Man in Easter bunny costume.The new year is well underway. Maybe you have resolved to exercise more, eat less sugar, or finally finish that travel guide to craft breweries in the Northeast. There are a few myths still live and well in many IT organizations that you should resolve to bust this year.

Myth #1: We can build/fix anything we need. 

Have a developer on staff? Great! That person will be invaluable as you customize your applications, troubleshoot issues, and so much more. Before you commit him or her to developing a custom application to help you fulfill your client orders, stop. Does something like that already exist? Probably. It might seem like a sunk cost to just pay for said developer’s time to create something from scratch, but the care and feeding of that application and the lack of resources available to service it will hinder its (and your) growth in the future.

Another area where do-it-yourself temptations need to be checked is on-premise hosting. Sure, you can build a data center that you can manage yourself, but should you? It’s impossible to know what power requirements you’ll have long term. Not only that, but your high-level engineers, sys-admins, and the like will be focused on maintaining your data center and not on more strategic work that could propel your business forward. Before you take on the power, cooling, real estate, connectivity, and myriad other challenges inherent to a data center, consider the cloud and colocation. There are solution providers out there who can help you find the right mix that allows you to have the security, access, and control required without risking your company’s data or ability to remain competitive.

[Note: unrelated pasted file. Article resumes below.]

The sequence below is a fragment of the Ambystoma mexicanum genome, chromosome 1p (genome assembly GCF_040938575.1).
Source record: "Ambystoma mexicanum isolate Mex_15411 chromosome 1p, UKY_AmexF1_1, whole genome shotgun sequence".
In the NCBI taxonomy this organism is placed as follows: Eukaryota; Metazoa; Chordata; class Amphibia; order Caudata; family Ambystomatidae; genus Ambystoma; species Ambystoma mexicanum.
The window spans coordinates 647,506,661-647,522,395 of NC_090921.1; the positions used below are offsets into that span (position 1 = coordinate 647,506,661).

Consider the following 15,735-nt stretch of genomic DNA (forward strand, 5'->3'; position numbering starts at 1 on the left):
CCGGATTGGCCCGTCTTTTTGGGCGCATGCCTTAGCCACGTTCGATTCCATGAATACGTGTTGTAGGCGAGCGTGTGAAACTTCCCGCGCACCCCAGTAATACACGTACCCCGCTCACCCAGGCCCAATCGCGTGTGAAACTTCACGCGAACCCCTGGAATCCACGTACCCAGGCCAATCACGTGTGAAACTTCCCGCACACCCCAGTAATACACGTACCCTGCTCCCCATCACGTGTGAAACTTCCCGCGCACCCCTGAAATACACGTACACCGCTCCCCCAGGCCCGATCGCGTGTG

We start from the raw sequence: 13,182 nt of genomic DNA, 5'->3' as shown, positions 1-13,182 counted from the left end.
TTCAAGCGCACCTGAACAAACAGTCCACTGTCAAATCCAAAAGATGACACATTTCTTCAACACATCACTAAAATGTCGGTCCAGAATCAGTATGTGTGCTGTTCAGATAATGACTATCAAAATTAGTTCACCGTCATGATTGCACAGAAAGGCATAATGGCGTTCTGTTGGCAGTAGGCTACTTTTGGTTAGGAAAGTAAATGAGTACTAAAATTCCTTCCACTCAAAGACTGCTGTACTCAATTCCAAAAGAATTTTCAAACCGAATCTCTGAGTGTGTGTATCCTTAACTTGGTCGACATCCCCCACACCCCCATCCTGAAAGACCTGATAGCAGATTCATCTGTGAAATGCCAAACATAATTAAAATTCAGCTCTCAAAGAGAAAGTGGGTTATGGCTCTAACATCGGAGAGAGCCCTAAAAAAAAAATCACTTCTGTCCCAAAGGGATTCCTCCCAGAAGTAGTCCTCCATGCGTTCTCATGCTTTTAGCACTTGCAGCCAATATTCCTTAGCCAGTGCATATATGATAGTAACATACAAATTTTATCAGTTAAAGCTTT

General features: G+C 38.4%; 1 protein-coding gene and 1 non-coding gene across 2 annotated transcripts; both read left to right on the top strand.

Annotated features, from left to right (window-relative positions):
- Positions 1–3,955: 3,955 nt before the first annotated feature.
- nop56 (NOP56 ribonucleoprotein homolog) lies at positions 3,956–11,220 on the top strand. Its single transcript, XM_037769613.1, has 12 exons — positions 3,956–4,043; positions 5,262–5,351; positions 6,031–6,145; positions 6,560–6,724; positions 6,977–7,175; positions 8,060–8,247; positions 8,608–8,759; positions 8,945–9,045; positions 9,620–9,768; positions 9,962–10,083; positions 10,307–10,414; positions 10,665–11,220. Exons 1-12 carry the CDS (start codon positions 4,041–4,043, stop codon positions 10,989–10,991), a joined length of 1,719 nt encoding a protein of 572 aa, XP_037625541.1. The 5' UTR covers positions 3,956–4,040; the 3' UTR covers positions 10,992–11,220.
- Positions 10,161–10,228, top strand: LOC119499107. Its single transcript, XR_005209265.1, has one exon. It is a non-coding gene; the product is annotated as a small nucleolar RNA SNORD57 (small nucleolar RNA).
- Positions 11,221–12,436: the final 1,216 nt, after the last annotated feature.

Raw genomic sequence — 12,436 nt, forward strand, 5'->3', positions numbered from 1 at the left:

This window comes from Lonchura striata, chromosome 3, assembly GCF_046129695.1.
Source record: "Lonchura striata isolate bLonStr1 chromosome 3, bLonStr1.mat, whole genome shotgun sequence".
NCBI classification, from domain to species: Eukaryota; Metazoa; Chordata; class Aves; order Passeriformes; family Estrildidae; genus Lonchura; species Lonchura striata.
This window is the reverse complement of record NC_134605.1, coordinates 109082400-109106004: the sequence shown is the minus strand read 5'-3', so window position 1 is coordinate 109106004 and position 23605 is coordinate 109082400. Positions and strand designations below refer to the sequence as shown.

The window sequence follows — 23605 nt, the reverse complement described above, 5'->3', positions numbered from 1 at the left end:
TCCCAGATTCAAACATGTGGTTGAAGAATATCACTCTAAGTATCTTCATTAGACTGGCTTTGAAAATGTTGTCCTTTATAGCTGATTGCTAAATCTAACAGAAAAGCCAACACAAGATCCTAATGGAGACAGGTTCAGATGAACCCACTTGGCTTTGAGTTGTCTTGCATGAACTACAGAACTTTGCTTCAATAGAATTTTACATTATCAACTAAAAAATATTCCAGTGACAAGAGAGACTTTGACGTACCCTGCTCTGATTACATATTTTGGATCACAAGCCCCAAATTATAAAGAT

Myth #2: IT must own technology.

This one is changing for a lot of organizations as marketing, finance, and other departments are adopting technologies at breakneck speeds. The role of technology is to enable the business to meet its goals. Sure, IT needs to have input on how applications and software are brought on board, but IT and the other departments of any given organization must also be allies. They must be partners who aren’t sneaking around to get apps past IT or dictating to the business what software can or cannot be used based purely on technical concerns and not with an eye to the goals of the business. In other words, the business as a whole owns technology and everyone in the business needs to come together to reach a common goal. Collaboration is the name of the game.

Myth #3: IT is a cost center. 

If IT is a cost center in your organization, you’re doing it wrong. It’s time to recast your expectation of your IT department and the services they provide. It is imperative that business leaders truly understand what benefits to the business are being driven by IT spend. Similarly IT must be a trusted advisor for the business, identifying effective, efficient technology activities and strategies to achieve stated business goals. If IT is seen as a cost center with a budget that must be constantly shaved whenever things get tight then the dollars spent are not viewed in the larger picture of service to the business. All IT costs, direct and hidden, for each business initiative should be clearly defined and communicated to business stakeholders. Areas for efficiency gains should still be sought out, but slashing the budget by 5% will have impacts that reach beyond the bottom line.

Busting these myths will help your organization become more adaptive to change and to grow and support the business. If you need some help in understanding where your IT environment can gain efficiencies to better support your business, give us a call. Happy to help empower your team to do all they can in the year to come.